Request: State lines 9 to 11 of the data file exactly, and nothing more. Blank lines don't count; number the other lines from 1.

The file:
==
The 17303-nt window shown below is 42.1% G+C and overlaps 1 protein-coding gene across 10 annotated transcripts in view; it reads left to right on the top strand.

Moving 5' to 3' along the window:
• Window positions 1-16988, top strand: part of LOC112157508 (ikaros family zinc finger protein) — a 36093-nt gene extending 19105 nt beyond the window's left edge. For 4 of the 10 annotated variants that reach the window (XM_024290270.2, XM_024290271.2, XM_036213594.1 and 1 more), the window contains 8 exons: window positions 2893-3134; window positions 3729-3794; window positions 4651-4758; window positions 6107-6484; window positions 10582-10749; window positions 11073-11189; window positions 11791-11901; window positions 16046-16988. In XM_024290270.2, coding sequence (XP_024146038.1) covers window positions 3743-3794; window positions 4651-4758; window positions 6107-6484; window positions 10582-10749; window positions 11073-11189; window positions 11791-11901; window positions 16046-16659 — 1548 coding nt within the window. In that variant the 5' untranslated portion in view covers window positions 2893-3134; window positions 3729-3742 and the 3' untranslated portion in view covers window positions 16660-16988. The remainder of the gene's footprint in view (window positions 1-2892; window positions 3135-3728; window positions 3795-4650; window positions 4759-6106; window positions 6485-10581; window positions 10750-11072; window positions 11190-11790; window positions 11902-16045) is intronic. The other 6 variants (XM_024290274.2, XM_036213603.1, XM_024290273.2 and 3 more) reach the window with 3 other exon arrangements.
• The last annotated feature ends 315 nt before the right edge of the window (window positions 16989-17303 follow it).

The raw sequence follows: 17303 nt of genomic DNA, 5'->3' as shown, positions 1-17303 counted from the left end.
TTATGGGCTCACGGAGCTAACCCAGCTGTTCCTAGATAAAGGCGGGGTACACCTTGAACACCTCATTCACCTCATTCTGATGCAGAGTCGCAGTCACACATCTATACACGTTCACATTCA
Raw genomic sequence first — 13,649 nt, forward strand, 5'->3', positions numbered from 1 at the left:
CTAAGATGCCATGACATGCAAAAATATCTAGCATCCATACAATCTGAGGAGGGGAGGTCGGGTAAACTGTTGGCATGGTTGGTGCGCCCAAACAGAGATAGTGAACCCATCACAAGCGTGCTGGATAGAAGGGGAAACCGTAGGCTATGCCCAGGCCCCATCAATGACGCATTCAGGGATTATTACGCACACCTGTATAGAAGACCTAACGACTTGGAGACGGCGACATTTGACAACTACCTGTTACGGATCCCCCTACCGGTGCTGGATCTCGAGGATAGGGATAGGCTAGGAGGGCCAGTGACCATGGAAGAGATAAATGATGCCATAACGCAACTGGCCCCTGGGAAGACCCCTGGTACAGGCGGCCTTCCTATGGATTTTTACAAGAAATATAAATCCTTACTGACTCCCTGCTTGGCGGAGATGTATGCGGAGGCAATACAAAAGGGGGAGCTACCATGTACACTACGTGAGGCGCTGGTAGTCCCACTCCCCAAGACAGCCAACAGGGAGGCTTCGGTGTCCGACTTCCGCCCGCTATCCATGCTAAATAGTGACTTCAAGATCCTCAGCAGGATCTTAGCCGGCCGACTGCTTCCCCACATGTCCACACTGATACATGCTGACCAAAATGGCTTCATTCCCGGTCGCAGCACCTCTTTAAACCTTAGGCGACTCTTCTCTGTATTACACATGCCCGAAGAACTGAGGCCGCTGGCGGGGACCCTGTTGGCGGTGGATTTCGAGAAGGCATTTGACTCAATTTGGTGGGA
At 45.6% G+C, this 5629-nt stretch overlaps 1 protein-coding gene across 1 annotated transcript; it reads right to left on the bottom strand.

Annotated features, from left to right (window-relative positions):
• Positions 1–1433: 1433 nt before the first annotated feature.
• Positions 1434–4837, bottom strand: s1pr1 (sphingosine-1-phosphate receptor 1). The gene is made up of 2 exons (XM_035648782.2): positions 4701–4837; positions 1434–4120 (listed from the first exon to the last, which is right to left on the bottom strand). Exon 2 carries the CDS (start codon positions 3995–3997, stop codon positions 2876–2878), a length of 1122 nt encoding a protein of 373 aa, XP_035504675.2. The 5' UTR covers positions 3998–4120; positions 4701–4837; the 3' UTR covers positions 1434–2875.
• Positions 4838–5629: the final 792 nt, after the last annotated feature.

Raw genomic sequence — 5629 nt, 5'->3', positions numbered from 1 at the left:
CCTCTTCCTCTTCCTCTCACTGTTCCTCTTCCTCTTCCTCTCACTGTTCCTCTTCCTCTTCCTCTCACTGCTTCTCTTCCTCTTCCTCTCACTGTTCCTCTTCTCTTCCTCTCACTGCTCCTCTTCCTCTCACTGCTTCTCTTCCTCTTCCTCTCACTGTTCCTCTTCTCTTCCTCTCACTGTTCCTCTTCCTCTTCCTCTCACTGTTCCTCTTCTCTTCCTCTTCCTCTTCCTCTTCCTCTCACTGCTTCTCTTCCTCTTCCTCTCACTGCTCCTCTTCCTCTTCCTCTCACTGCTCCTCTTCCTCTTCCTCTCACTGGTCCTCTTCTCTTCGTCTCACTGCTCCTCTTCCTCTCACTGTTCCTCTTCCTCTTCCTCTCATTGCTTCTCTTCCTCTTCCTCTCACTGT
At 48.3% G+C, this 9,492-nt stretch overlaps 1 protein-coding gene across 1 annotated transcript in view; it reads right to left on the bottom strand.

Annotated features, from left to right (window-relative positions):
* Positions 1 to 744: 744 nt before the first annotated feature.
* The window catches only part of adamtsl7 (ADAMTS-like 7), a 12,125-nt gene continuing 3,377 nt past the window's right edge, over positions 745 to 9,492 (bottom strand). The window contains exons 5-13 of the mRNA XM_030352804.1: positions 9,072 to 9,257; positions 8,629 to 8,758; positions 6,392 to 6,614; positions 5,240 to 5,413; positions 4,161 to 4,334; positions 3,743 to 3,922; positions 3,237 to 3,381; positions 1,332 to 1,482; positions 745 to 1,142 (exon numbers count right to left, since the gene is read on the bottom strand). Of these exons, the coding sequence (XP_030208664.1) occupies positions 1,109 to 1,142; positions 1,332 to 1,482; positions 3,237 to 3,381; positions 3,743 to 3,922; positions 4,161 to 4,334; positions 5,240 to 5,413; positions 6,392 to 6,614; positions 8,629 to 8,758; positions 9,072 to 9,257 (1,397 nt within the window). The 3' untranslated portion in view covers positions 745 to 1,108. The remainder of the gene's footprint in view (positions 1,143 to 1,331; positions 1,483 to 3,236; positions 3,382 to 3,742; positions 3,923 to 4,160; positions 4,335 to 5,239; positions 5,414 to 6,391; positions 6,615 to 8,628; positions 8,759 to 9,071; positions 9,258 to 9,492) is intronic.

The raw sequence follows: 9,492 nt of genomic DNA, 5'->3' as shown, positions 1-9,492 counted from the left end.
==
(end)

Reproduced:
At 45.6% G+C, this 5629-nt stretch overlaps 1 protein-coding gene across 1 annotated transcript; it reads right to left on the bottom strand.

Annotated features, from left to right (window-relative positions):
• Positions 1–1433: 1433 nt before the first annotated feature.